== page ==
Out of all the things you can grow in soil, mold is probably one of the least welcome -- right down there with crabgrass and dandelions. While there are some nasty molds that do damage, there are actually some molds you should encourage.
Winter has quite the arsenal it can throw at us -- and our yards, noted Patrick Murphy, host of GLT's Grow. But understanding the full wrath of winter weather can help us treat, and possibly, prevent damage.
Beautiful, flowering plants like poinsettias are very popular this time of year. But what about other times of year? Patrick Murphy, host of GLT's Grow, has advice on keeping those holiday plants going well into the new year.
Going to the Christmas tree lot can prove overwhelming unless you know your way around the variety of trees there. Knowing what look you want to achieve is a great place to start, said Patrick Murphy, host of GLT's Grow.
We plant trees, we nurture them along, and we watch them grow through the season, putting down roots in our gardens and our hearts. So when the day comes that the tree fails, we're faced with a painful truth: It has to come down.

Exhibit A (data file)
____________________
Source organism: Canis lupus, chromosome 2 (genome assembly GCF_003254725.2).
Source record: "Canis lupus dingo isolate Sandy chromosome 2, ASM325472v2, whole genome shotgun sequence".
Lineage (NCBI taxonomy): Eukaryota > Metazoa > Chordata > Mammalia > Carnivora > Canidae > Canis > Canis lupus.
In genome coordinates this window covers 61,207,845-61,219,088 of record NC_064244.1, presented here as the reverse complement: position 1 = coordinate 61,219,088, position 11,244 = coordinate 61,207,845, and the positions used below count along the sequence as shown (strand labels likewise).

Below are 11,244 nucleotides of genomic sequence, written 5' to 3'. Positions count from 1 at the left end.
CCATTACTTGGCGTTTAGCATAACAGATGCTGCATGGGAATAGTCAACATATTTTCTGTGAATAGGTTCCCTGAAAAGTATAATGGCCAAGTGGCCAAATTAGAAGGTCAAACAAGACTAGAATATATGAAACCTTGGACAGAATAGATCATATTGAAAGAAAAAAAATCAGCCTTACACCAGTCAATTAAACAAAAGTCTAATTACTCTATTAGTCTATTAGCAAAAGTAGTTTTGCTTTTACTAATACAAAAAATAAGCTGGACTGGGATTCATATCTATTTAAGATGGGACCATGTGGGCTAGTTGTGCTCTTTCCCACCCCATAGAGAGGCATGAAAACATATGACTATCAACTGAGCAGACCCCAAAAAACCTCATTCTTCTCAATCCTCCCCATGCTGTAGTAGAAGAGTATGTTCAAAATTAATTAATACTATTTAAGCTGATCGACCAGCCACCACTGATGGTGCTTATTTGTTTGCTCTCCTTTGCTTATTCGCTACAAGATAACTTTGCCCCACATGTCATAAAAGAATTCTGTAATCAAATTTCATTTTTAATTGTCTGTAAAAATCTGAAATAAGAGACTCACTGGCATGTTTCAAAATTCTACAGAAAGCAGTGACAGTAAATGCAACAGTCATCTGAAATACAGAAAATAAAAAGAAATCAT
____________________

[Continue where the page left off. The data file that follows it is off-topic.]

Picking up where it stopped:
When the growing season is done, that's the time to make plans for the future of your garden -- that's the time to collect seeds. Careful collection and storage of seeds in the fall ensures new plants for the spring, said Patrick Murphy, host of GLT's Grow.
It's been a pretty mild fall, particularly in the Midwest, so there's still time to get some loveliness into the ground before winter gets here. Patrick Murphy, host of GLT's Grow, has a few suggestions.
Having raspberry bushes in your backyard is a real bonus -- they produce a healthy and delicious treat that's versatile in the kitchen. But, according to Patrick Murphy, host of GLT's Grow, keeping the plant healthy in the yard takes some work.
Many, many years ago, prairie grasses covered much of the Midwest. The grasses lost the battle to cultivated crops -- corn, wheat, soybeans. But now everyday gardeners are trying to bring prairie grass back where it belongs.
Our attention is going to the leaves this time of year as they change into their glorious colors of autumn. But Ray in Bloomington isn't concerned with the changing hues, but with some mysterious holes that have appeared in the leaves of his otherwise healthy Canadian Red Cherry tree.